About the Author
Recent posts by Hub Arkush
All too often the real giants of the sporting world work away from the playing fields, toil in the background and are never even known by the tens of millions of folks who either worship their favorite teams or participate in the neighborhood games and challenges so many of us live for.
Doug Snyder was one of those folks, perhaps the most impressive sportsman I've ever met. The lives he touched, and improved, number in the tens of thousands. Now he's gone, having passed away unexpectedly on Aug. 11, and the world is a tragically poorer place without him.
Doug absolutely loved to golf, but other than that, he had no real background in sports. He was born in Saugerties, N.Y., in 1949 and graduated in 1973 from Drake University with a B.S. degree in business administration. He began his career working first for the state of Iowa and then spending a number of years with Archer Daniels Midland Co., but it was in the summer of 1989 that he landed where he was clearly born to be, as the president and CEO of Special Olympics Illinois.
My first year in the Chicago Bears' broadcast booth was 1987, and my fellow color commentator was the great St. Louis Cardinals quarterback, Jim Hart. Sitting in the booth one day before a game, Jim asked me what kind of charity work I did, and I somewhat embarrassedly admitted there was none I did on a regular basis. He told me if I was ever looking for something to give to, I absolutely had to check out the Special Olympics.
Over the next couple of years, my wife and I sought out some opportunities to volunteer for Special Olympics in and around Chicago and enjoyed it so much that we started making it a family activity. None of our three kids is challenged in such a way that they would compete, but they loved going with us and working as designated cheerers, huggers, guides and serious fans. Then, in that summer of '89, I got a cold call from this guy named Snyder asking if he could talk to me about Special Olympics Illinois, and my entire family's lives were changed forever.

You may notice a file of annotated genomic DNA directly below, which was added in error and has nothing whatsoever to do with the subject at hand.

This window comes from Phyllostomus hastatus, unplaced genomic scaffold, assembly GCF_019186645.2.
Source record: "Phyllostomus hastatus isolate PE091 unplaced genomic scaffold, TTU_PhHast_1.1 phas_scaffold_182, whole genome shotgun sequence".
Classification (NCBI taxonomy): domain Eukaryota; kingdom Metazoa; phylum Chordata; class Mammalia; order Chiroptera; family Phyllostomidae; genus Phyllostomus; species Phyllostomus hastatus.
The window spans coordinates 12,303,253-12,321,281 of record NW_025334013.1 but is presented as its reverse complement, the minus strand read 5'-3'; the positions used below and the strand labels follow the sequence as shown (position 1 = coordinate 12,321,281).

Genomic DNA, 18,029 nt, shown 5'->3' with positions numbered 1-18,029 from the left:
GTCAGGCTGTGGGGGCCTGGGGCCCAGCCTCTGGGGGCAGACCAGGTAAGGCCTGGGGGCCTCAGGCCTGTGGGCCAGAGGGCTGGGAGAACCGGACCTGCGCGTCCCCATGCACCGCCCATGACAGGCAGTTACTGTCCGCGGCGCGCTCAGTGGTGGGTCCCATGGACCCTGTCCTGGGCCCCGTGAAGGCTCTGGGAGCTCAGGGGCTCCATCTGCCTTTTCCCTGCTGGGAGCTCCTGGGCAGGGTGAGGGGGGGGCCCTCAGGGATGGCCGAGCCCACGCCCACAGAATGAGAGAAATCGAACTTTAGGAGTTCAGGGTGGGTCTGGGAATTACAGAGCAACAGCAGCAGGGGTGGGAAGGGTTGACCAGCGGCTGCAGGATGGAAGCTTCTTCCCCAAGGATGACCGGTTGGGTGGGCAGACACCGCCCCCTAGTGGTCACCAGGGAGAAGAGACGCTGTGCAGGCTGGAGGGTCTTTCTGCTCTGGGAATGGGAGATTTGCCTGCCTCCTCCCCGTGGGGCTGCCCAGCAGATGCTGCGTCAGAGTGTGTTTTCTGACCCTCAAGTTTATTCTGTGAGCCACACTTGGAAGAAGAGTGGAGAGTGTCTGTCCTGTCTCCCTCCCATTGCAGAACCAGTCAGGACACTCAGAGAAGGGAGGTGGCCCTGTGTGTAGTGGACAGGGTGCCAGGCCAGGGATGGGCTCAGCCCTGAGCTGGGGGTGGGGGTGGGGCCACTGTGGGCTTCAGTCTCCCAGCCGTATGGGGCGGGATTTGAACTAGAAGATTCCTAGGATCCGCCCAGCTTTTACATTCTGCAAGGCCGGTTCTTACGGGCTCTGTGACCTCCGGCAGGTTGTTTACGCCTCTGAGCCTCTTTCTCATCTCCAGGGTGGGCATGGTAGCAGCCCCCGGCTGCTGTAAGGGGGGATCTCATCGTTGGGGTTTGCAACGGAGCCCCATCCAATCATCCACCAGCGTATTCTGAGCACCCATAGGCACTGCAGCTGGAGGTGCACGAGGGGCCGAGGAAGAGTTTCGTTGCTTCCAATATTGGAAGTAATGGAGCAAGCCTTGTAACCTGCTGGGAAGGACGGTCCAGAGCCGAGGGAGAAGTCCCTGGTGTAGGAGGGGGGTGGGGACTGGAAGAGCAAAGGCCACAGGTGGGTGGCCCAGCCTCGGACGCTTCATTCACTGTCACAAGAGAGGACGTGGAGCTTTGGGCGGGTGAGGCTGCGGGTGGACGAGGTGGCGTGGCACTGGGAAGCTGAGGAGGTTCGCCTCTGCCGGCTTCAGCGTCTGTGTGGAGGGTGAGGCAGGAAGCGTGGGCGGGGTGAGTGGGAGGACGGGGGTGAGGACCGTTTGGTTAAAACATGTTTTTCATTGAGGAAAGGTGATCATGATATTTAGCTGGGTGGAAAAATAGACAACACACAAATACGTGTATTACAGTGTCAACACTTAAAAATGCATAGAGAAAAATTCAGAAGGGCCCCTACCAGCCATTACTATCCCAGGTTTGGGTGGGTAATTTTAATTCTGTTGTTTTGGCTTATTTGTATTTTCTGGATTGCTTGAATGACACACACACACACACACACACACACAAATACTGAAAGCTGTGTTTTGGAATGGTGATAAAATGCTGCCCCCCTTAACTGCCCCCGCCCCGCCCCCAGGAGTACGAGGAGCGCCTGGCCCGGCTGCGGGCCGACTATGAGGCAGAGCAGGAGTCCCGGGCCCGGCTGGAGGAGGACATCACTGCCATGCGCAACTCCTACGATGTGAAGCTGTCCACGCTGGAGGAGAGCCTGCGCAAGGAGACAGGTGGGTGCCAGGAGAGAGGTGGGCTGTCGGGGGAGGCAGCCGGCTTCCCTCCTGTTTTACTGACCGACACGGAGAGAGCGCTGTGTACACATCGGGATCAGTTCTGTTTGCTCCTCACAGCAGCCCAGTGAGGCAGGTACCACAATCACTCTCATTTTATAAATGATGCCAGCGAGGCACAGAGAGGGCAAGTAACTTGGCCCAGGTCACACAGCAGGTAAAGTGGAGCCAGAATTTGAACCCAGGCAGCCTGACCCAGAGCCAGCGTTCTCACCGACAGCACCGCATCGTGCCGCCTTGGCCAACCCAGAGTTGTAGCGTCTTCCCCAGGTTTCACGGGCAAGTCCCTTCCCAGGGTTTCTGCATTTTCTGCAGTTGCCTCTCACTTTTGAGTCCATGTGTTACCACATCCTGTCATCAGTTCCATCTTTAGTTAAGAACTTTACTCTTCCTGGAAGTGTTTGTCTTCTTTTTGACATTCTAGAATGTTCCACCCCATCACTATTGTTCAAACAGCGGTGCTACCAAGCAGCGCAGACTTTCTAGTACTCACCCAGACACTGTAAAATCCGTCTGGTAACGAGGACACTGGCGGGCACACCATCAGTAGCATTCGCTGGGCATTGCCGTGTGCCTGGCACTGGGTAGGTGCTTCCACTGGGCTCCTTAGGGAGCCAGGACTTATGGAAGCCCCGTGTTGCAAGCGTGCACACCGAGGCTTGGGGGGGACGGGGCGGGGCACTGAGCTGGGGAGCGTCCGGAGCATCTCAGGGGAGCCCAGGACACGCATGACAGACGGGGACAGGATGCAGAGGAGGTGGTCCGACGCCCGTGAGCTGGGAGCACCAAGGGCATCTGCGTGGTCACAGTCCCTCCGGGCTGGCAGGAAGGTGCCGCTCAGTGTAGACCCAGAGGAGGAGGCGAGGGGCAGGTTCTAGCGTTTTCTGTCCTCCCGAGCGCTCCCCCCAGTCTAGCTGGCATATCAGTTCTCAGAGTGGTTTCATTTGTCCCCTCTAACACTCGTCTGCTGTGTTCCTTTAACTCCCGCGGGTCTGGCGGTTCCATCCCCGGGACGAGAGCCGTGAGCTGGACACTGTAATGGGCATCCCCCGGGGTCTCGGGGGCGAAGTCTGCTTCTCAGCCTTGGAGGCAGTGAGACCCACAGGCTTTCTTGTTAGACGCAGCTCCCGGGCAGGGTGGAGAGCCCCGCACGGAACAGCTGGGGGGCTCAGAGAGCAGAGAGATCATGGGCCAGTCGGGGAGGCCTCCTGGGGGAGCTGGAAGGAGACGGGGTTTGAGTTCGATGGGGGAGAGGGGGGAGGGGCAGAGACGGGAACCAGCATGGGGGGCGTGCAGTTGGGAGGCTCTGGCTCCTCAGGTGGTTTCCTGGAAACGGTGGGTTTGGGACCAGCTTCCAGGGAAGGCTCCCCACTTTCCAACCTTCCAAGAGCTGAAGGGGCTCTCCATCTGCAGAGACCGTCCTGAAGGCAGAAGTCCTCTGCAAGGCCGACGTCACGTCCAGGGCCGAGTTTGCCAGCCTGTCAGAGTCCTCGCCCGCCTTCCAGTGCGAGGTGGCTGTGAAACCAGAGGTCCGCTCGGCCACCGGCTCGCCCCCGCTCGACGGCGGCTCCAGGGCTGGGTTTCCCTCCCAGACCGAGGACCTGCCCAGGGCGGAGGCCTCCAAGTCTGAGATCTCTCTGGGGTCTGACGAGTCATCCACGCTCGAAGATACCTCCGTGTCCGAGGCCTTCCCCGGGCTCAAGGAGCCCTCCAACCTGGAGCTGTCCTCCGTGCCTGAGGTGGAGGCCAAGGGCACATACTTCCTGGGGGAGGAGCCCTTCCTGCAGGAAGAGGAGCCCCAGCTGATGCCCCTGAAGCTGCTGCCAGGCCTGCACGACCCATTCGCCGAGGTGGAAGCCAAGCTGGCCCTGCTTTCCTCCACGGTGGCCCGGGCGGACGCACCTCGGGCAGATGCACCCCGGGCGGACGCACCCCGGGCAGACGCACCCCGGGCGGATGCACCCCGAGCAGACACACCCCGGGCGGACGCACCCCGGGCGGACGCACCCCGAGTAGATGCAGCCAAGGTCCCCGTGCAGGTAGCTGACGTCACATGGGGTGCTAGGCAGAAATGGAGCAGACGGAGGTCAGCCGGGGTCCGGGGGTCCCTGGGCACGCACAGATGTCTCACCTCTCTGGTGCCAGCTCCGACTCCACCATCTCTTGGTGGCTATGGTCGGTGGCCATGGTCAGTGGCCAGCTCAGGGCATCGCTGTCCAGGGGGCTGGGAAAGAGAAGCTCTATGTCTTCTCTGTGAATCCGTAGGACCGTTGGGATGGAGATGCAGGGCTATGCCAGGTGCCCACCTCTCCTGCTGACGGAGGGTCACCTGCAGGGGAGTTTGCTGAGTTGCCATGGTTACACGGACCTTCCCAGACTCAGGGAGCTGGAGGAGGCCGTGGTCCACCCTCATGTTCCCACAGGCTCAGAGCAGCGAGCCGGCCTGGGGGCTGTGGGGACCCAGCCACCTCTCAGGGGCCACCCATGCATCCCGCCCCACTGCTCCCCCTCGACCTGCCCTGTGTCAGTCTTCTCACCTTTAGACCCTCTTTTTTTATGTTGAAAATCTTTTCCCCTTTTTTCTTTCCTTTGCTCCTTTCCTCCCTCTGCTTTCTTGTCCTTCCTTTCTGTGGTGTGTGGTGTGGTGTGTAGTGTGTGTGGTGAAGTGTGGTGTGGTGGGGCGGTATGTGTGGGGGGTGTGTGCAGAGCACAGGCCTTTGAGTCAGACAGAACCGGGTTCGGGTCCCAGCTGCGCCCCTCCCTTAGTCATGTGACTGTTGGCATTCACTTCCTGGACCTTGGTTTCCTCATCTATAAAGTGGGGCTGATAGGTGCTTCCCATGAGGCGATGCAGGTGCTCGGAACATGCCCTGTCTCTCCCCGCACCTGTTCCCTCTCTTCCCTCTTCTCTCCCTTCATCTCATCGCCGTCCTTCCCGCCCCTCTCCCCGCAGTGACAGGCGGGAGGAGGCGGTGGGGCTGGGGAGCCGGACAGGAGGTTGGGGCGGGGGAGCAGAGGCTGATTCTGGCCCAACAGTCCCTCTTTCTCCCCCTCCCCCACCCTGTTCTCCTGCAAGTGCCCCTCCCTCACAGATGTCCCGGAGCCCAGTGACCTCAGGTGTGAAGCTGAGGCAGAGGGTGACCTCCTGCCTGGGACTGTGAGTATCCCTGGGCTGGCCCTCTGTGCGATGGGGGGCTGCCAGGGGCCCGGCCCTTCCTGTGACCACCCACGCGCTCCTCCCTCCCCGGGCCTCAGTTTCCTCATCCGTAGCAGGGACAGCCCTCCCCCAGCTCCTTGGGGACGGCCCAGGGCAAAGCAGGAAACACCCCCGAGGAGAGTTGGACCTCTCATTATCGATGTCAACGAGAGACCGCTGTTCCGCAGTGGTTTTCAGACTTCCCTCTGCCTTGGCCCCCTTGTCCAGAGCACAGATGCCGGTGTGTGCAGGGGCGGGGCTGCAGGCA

Doug was one of the smarter, more dedicated and compassionate people I've ever known. He brought the whip-smart combination of corporate facilitator and professional fundraiser to the riddle of how to make children and adults with intellectual disabilities, who are competing in games targeted to their levels of ability, not only socially acceptable but mainstream and cool. Over the next 22 years Doug would increase the SOI budget more than fourfold to over $9 million a year, increased athlete participation more than 500 percent and made it one of the more respected programs in the world with the focus always first and foremost on the athletes. He would also serve two terms as chairman of the North American Association of Special Olympics Professionals, a term on the United States Leadership Council and many years as a member of the USLC finance and development committee in support of regional and national fundraising initiatives. More than anything, Doug loved his athletes.
And we all loved Doug. He sold me right off the bat, and before I knew it, I'd served the maximum three three-year terms on the SOI board of directors, and for the last 21 years I've spent every Friday night before Father's Day in the football stadium at Illinois State University with about 10,000 of my closest friends, emceeing the opening ceremonies of the annual state games. I'd need a dozen of these columns to share everything Doug taught me, but what I remember most is the gift he gave me. Special Olympians are without question the greatest athletes in the world. They overcome odds every day that the Bradys, Jeters, Jordans and Gretzkys of the world have never even imagined, and they compete with a purity of spirit and joy found nowhere else.
The Special Olympics oath recited by every athlete before every competition is, "Let me win, but if I cannot win, let me be brave in the attempt." The athletes, coaches, families and friends are all truly heroes, none greater than Doug Snyder. I can't imagine anyone ever replacing Doug, but we can all pay him the honor he's due by getting involved in Special Olympics today.